The journal will publish papers offering cultural, historical, theoretical, archaeological, iconographical, and other perspectives on music in Classical antiquity, and on its reception in later times (especially the Middle Ages and the Renaissance, but also more recent periods).
The Editorial Board will also consider contributions on music elsewhere in the Mediterranean region, including Egypt, Syria, Palestine, and Mesopotamia. Cross-disciplinary approaches are particularly appreciated.
Sometime in October 1939 Woody Herman and his band traveled to the Vitaphone Studio in Brooklyn to begin work on a ten-minute film short.
Probably within a week or two they returned with their instruments, but not to play them—this time they were there to mime playing as the recordings from their first session were played back! The film was issued with a phonograph record to be played during projection, creating an early example of what is now called lip-synching.
The producers also added some stock clips of an audience whose formal dress and staid demeanor indicate that they were a world away from any jazz performance.
This according to “Celluloid improvisations: Woody Herman and his orchestra” by Mark Cantor (The IAJRC journal XL/1 [February 2007] pp. 22–30).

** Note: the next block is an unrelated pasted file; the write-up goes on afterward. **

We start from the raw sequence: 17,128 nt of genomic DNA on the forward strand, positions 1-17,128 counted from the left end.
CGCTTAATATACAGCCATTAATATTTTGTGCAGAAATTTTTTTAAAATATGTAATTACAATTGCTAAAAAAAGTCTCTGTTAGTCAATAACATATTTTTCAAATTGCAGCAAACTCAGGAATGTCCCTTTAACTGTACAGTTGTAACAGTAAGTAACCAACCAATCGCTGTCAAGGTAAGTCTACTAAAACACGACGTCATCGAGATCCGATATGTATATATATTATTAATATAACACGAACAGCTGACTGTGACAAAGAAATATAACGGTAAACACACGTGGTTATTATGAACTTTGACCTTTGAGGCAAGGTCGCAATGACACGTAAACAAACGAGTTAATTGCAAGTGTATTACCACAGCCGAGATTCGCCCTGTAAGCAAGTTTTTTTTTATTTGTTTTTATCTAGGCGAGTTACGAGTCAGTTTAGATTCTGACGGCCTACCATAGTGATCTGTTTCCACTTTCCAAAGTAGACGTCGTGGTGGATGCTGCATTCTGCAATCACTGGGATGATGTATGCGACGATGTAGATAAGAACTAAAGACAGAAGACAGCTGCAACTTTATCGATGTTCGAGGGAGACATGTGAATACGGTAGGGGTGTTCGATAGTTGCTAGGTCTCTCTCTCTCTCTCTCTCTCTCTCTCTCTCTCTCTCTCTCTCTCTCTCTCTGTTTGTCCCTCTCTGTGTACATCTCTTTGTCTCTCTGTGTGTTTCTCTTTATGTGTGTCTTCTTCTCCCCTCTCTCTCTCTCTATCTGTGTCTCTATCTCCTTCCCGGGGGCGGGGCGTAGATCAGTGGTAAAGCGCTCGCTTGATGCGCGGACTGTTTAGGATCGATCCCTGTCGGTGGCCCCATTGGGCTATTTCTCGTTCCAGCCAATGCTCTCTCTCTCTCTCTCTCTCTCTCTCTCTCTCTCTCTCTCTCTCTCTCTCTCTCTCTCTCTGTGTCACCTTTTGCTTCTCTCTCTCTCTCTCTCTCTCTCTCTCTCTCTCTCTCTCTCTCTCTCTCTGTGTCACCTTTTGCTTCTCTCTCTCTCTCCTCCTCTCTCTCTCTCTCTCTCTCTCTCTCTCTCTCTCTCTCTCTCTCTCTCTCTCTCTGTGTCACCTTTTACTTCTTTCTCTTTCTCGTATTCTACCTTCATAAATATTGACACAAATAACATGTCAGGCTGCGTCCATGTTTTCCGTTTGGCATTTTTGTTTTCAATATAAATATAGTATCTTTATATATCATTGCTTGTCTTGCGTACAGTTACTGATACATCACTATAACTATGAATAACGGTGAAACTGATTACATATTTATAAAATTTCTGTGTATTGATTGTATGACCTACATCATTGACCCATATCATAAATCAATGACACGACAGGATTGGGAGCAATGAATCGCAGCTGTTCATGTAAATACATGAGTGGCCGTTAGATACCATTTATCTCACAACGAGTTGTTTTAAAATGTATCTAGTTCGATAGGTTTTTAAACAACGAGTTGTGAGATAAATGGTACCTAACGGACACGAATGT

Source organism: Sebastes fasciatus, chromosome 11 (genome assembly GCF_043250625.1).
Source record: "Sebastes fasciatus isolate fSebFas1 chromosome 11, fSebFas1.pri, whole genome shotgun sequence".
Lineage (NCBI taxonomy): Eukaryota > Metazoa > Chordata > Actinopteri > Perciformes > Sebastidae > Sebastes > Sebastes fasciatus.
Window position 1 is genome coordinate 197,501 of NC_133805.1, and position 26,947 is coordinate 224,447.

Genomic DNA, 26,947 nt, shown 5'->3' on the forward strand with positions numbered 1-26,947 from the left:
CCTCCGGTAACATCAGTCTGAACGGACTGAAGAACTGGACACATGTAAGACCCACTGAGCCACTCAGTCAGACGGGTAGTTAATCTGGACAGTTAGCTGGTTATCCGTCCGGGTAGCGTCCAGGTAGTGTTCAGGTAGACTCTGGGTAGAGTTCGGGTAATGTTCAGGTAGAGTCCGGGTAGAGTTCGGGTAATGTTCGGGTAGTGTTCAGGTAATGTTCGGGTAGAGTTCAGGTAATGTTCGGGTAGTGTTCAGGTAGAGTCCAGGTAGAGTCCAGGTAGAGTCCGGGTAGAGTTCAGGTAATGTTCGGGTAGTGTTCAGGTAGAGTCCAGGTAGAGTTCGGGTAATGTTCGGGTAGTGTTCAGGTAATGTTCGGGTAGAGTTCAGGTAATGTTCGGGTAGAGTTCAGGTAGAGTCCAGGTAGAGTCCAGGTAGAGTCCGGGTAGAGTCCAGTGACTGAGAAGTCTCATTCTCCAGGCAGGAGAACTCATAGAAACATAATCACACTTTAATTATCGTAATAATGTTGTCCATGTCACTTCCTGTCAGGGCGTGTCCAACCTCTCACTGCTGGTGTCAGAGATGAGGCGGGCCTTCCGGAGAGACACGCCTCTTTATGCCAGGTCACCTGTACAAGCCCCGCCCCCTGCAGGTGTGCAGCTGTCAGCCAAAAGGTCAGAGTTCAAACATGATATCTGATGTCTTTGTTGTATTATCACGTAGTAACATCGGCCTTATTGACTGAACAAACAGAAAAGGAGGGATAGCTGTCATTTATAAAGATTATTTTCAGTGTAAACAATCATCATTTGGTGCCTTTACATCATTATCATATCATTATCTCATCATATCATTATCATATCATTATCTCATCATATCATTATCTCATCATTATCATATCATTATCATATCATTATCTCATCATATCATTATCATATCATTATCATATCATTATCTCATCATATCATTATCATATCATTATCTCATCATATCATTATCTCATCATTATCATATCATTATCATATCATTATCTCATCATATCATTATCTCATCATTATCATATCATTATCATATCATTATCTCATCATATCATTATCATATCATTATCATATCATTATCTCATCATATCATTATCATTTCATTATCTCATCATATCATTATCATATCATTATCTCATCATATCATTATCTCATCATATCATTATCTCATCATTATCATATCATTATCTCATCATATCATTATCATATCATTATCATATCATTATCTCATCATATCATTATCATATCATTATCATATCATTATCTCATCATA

Today is Herman’s 100th birthday! Above, a still from the second session; below, Herman leads the band in the finale of the Vitaphone film, King Oliver’s Doctor Jazz.
In August 1928 representatives from the German record companies Odeon and Beka were sent to Bali; their efforts resulted in 98 recordings on 78 rpm discs of a wide variety of examples of Balinese music.
As it happened, at that time Bali was undergoing an artistic revolution. A new style known as kebyar was rapidly gaining popularity, and older ceremonial styles were literally disappearing, as their bronze instruments were melted down and reforged to accommodate the new style’s requirements; the Odeon/Beka recordings preserve several musical traditions that were later lost.
These were the recordings that inspired the young Canadian composer Colin McPhee, who first heard them in 1929. McPhee went to Bali in 1931 and remained there for nearly a decade; his activities included making painstaking transcriptions of Balinese pieces.
This according to the commentary by Edward Herbst that accompanies the CD The roots of gamelan: The first recordings—Bali, 1928; New York, 1941 (World Arbiter, 1999).
Above, a Gamelan gong gede group in Denpasar around the time the recordings were made; this tradition dates from the 15th century. Gong gede survives today, as the video below attests.